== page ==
Sweet sorghum is any of the many varieties of the sorghum grass whose stalks have a high sugar content. Sweet sorghum thrives better under drier and warmer conditions than many other crops and is grown primarily for forage, silage, and syrup production.
Sweet sorghum syrup is known as "sorghum molasses" in some regions of the United States, though in most of the U.S. the term molasses refers to a sweet syrupy byproduct of sugarcane or sugar beet sugar extraction
Sweet sorghum has been widely cultivated in the U.S. since the 1850s for use in sweeteners, primarily in the form of sorghum syrup. In the early 1860s, the American Civil War not only disrupted both interstate and maritime commerce but also diverted commodities from civilian to military purchases; these factors rendered some food and fiber supplies, including sugar cane and the sugar and molasses made from it, unreliable and expensive. In particular, the South was under naval blockade by the Union navy, making importation of Caribbean cane sugar and molasses expensive and scarce via blockade running. Under these conditions, some farms grew sweet sorghum for syrup to substitute for cane sugar and molasses, which helped ensconce sweet sorghum in Southern food culture. By the early 1900s, the U.S. produced 20 million US gallons (76,000 m3) of sweet sorghum syrup annually. Making syrup from sorghum (as from sugar cane) is heavily labor-intensive. Following World War II, with the declining availability of farm labor, sorghum syrup production fell drastically. Currently, less than 1 million US gallons (3,800 m3) are produced annually in the U.S.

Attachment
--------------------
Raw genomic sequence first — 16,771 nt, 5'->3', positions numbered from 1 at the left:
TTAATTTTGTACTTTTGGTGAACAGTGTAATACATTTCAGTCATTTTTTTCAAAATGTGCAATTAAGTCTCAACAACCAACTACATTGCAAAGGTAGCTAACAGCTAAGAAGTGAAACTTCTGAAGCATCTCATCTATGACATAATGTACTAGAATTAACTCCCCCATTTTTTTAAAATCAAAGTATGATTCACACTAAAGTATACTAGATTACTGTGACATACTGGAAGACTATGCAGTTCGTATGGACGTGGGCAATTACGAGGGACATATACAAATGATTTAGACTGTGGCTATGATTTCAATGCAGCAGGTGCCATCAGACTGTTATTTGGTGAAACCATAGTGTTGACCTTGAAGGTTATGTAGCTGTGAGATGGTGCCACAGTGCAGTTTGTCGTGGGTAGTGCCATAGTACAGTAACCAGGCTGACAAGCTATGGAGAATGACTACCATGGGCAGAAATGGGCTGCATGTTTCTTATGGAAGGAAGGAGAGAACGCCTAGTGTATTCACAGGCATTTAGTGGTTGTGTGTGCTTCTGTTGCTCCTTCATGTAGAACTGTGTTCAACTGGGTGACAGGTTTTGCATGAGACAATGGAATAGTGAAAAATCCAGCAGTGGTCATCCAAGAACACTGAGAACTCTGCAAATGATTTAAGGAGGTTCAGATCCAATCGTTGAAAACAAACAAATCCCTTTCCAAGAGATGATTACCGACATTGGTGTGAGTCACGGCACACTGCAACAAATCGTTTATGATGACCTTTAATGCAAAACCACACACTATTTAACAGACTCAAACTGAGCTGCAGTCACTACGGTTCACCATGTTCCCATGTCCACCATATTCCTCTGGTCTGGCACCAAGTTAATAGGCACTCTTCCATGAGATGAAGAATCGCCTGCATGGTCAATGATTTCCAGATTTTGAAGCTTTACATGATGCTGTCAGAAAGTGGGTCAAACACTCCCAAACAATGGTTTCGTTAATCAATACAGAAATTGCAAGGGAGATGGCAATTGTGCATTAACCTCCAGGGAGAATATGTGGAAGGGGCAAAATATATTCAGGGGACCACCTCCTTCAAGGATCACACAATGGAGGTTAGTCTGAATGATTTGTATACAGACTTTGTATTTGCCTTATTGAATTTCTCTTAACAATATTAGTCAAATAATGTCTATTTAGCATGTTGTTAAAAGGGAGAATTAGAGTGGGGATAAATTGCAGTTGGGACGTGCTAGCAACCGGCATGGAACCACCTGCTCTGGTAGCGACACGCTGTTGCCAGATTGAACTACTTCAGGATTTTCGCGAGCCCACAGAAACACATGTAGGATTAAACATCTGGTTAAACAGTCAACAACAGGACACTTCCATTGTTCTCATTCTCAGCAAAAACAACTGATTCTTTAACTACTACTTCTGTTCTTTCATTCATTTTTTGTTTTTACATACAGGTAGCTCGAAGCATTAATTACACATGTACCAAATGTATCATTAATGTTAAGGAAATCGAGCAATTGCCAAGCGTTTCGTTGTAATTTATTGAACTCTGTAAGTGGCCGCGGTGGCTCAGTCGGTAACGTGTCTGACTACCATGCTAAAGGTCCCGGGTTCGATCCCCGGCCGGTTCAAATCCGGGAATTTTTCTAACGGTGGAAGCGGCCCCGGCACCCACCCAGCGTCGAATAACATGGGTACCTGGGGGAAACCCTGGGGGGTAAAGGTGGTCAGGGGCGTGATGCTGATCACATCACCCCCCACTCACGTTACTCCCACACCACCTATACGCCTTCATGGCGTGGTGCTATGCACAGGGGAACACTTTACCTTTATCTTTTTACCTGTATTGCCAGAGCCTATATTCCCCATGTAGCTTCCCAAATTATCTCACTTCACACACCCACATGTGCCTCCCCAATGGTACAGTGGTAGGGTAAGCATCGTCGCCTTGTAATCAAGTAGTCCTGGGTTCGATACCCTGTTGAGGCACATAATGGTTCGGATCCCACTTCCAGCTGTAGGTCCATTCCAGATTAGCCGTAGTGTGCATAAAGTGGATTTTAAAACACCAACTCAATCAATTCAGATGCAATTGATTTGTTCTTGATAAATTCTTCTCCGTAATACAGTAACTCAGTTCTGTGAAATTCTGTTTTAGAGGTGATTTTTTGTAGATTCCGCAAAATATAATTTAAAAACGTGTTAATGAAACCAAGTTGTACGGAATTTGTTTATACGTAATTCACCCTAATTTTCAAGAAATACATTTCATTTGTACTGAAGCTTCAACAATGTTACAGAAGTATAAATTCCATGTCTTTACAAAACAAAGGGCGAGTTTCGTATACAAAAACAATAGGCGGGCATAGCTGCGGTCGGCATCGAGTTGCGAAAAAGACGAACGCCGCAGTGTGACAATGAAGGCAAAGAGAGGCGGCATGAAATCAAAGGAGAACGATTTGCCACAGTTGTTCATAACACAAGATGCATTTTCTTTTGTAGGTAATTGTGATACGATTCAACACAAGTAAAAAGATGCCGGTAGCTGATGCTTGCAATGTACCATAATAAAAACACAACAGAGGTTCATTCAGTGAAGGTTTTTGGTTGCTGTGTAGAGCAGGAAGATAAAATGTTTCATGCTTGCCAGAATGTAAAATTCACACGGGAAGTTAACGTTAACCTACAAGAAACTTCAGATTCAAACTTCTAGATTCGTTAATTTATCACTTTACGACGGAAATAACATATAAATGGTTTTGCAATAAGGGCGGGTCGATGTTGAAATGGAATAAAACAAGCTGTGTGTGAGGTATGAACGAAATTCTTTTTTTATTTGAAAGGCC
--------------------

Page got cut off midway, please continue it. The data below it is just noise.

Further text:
Sorghum syrup and hot biscuits are a traditional breakfast in the Southern United States. Sorghum syrup is also used on pancakes, cornmeal mush, grits and other hot cereals. It can be used as a cooking ingredient with a similar sweetening effect as molasses, though blackstrap molasses still has a higher nutritional value than sorghum syrup in most regards. In India sweet sorghum syrup is presently being promoted as a health food.
In the U.S. since the 1950s, sorghum has been raised primarily for forage and silage, with sorghum cultivation for cattle feed concentrated in the Great Plains (Texas, Kansas, and Nebraska are the leading producers) where insufficient rainfall and high temperature make corn production unprofitable.
Grain sorghum has also been used by the ethanol industry for quite some time because it yields about the same amount of ethanol per bushel as corn. As new-generation ethanol processes are studied and improved, sorghum's role may continue to expand. Texas A&M University ran trials to ascertain the best varieties for ethanol production from sorghum leaves and stalks in the USA.
In India and other places, sweet sorghum stalks are used for producing biofuel by squeezing the juice and then fermenting into ethanol. The crop is particularly suitable for growing in dryland conditions, as it only extracts one-seventh of the water used by sugarcane.
A study by researchers at the International Crops Research Institute for the Semi-Arid Tropics (ICRISAT) found that growing sweet sorghum instead of grain sorghum could increase farmers' incomes by US$40 per hectare per crop because it can provide food, feed, and fuel. With grain sorghum currently grown on over 11 million ha in Asia and on 23.4 million ha in Africa, a switch to sweet sorghum could have a considerable economic impact.
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